Quality isn’t supposed to be subjective. By definition, a quality product meets a certain set of standards that are not only agreed upon, but deemed superior. Every manufacturer has a process that finds flaws in design or production and fixes them to make products safer. But what if they stop in the middle of the process or disregard a result they don’t like? What if they design a test that they know they can never fail?
Testing doesn’t guarantee a good product unless the process is designed to find flaws. Then, those flaws must be thoroughly analyzed in order to find the true source of the defect. When it comes to quality assurance in software, asking developers to do this can lead to oversight. All quality is not created equal, but when a third-party software testing team can play a supporting role, quality is tested for its own sake, not just to get the green light.
The International Organization for Standardization (ISO) sets the standards for how products, including software, are tested to ensure quality assurance. This includes “the assembly of all planned and systematic actions necessary to provide adequate confidence that a product, process, or service will satisfy given quality requirements.” Okay, great… in theory. The ISO requires a process to be in place in order to make sure any company puts out a quality product. By this logic a toy manufacturer could use lead paint and sell the product to children. They might have a process in place, like an ineffective visual spot check, that meets ISO standards. They have a quality assurance process, but that doesn’t make the process good.
The quality of a product directly relates to the quality of the testing process, especially when it comes to software quality assurance. You might think that simply because you test it, your software is quality, but that just isn’t true.
Quality assurance is a process with many steps. Period. However, not all processes are created equal. Some companies might follow a three-step process while others have a multi-layered fifty step process. Those three steps might be more effective than fifty, too, depending on what happens when they are completed. How do your tests convey the results? Do you have a thorough 12 step summary report? Who analyzes the report? Do you have separate teams to independently verify results?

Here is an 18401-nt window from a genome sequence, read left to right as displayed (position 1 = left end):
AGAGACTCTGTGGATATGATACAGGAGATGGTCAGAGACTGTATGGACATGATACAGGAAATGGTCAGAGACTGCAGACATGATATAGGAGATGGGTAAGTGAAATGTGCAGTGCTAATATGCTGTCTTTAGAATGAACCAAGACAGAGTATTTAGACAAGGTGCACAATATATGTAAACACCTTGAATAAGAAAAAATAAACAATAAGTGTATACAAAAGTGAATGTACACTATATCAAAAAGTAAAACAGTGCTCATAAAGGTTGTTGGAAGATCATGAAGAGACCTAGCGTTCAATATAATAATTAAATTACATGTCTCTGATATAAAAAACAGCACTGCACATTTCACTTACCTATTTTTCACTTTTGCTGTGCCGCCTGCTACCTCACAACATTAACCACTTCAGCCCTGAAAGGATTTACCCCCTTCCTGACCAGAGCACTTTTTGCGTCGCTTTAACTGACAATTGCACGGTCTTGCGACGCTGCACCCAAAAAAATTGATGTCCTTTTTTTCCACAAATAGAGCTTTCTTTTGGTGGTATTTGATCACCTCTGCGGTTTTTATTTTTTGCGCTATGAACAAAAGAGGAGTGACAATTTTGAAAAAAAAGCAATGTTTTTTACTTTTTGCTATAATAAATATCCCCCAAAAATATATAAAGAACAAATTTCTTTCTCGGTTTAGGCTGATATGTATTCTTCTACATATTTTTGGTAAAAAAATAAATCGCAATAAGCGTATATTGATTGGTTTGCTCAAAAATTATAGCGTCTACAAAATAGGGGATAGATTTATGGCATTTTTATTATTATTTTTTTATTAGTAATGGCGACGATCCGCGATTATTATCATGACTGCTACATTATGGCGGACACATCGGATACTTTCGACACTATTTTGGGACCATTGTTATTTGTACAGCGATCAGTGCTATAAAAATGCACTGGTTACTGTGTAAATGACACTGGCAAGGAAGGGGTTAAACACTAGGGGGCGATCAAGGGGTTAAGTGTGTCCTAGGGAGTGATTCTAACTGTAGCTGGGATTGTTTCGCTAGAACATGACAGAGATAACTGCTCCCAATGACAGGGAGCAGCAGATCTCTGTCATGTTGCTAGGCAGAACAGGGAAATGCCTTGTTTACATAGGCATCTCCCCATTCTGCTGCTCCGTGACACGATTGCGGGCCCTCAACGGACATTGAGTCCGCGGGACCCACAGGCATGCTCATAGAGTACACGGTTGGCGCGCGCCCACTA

It’s also essential that your process concludes with a structured way to address what you find. Who reports what? To who? When? All of these things and more need to be considered when you decide how you’re going to design a testing process for any piece of software. You can test all day long, but if you cover your eyes and put your fingers in your ears when you get the results, then decide to put out a product anyway, you’re going to have a bad day…or longer.
If you have an internal testing process, you’re taking a step in the right direction, but what you probably need is an independent tester. This is because your internal QA or developers might not be too concerned with finding faults in their own product. In fact, it’s possible that they just don’t want to. This might be because they’ve gotten so close to the work, they just can’t see the glitches. Or perhaps they are just ready to move on to the next thing or know how much work a defect represents to fix.
An independent tester can look at software with no attachment and pick it apart as needed. They do this while focusing on quality assurance, instead of how much time they already put into all the cool features that they want to work perfectly.
Calling your software quality simply because it’s been QA tested with the same old internal processes is like calling a car collision-safe because you’ve hit it with a hammer. That’s why you need an independent testing company like iLAB. We understand what it takes to help put out products that not only meet the ISO standards, but the expectations of users and stakeholders, and the requirements that made the product necessary. If you need a truly independent software quality assurance process that actually assures quality and finds defects instead of simply confirming what you already know, contact iLAB today.